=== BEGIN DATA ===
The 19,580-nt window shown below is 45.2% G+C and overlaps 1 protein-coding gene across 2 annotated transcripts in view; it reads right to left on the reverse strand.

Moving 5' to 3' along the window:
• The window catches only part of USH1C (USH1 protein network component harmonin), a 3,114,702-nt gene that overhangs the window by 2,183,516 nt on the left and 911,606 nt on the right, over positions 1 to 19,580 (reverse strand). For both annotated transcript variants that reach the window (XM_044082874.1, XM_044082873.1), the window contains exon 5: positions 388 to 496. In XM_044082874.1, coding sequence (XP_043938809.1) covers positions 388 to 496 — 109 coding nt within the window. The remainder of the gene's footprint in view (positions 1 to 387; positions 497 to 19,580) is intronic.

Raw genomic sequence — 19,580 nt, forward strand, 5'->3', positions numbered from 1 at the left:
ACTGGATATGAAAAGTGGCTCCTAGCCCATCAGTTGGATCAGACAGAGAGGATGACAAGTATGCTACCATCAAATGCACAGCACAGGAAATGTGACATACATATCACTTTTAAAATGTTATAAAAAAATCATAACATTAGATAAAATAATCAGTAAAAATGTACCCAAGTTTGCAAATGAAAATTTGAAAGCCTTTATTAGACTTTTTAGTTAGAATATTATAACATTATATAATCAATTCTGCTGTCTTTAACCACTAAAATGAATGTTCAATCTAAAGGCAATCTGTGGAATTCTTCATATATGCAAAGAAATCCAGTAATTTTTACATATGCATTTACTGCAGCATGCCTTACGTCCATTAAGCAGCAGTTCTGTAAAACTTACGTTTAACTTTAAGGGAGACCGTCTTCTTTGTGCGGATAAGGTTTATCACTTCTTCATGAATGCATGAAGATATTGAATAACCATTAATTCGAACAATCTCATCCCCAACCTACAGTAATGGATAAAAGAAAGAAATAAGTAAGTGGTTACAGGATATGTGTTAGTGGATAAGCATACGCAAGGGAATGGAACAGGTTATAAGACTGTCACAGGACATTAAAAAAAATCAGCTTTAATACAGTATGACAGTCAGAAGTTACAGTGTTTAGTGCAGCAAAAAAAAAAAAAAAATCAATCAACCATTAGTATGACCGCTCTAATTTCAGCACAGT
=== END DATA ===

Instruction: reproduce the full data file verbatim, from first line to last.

The 19,580-nt window shown below is 45.2% G+C and overlaps 1 protein-coding gene across 2 annotated transcripts in view; it reads right to left on the reverse strand.

Moving 5' to 3' along the window:
• The window catches only part of USH1C (USH1 protein network component harmonin), a 3,114,702-nt gene that overhangs the window by 2,183,516 nt on the left and 911,606 nt on the right, over positions 1 to 19,580 (reverse strand). For both annotated transcript variants that reach the window (XM_044082874.1, XM_044082873.1), the window contains exon 5: positions 388 to 496. In XM_044082874.1, coding sequence (XP_043938809.1) covers positions 388 to 496 — 109 coding nt within the window. The remainder of the gene's footprint in view (positions 1 to 387; positions 497 to 19,580) is intronic.

Raw genomic sequence — 19,580 nt, forward strand, 5'->3', positions numbered from 1 at the left:
ACTGGATATGAAAAGTGGCTCCTAGCCCATCAGTTGGATCAGACAGAGAGGATGACAAGTATGCTACCATCAAATGCACAGCACAGGAAATGTGACATACATATCACTTTTAAAATGTTATAAAAAAATCATAACATTAGATAAAATAATCAGTAAAAATGTACCCAAGTTTGCAAATGAAAATTTGAAAGCCTTTATTAGACTTTTTAGTTAGAATATTATAACATTATATAATCAATTCTGCTGTCTTTAACCACTAAAATGAATGTTCAATCTAAAGGCAATCTGTGGAATTCTTCATATATGCAAAGAAATCCAGTAATTTTTACATATGCATTTACTGCAGCATGCCTTACGTCCATTAAGCAGCAGTTCTGTAAAACTTACGTTTAACTTTAAGGGAGACCGTCTTCTTTGTGCGGATAAGGTTTATCACTTCTTCATGAATGCATGAAGATATTGAATAACCATTAATTCGAACAATCTCATCCCCAACCTACAGTAATGGATAAAAGAAAGAAATAAGTAAGTGGTTACAGGATATGTGTTAGTGGATAAGCATACGCAAGGGAATGGAACAGGTTATAAGACTGTCACAGGACATTAAAAAAAATCAGCTTTAATACAGTATGACAGTCAGAAGTTACAGTGTTTAGTGCAGCAAAAAAAAAAAAAAAATCAATCAACCATTAGTATGACCGCTCTAATTTCAGCACAGT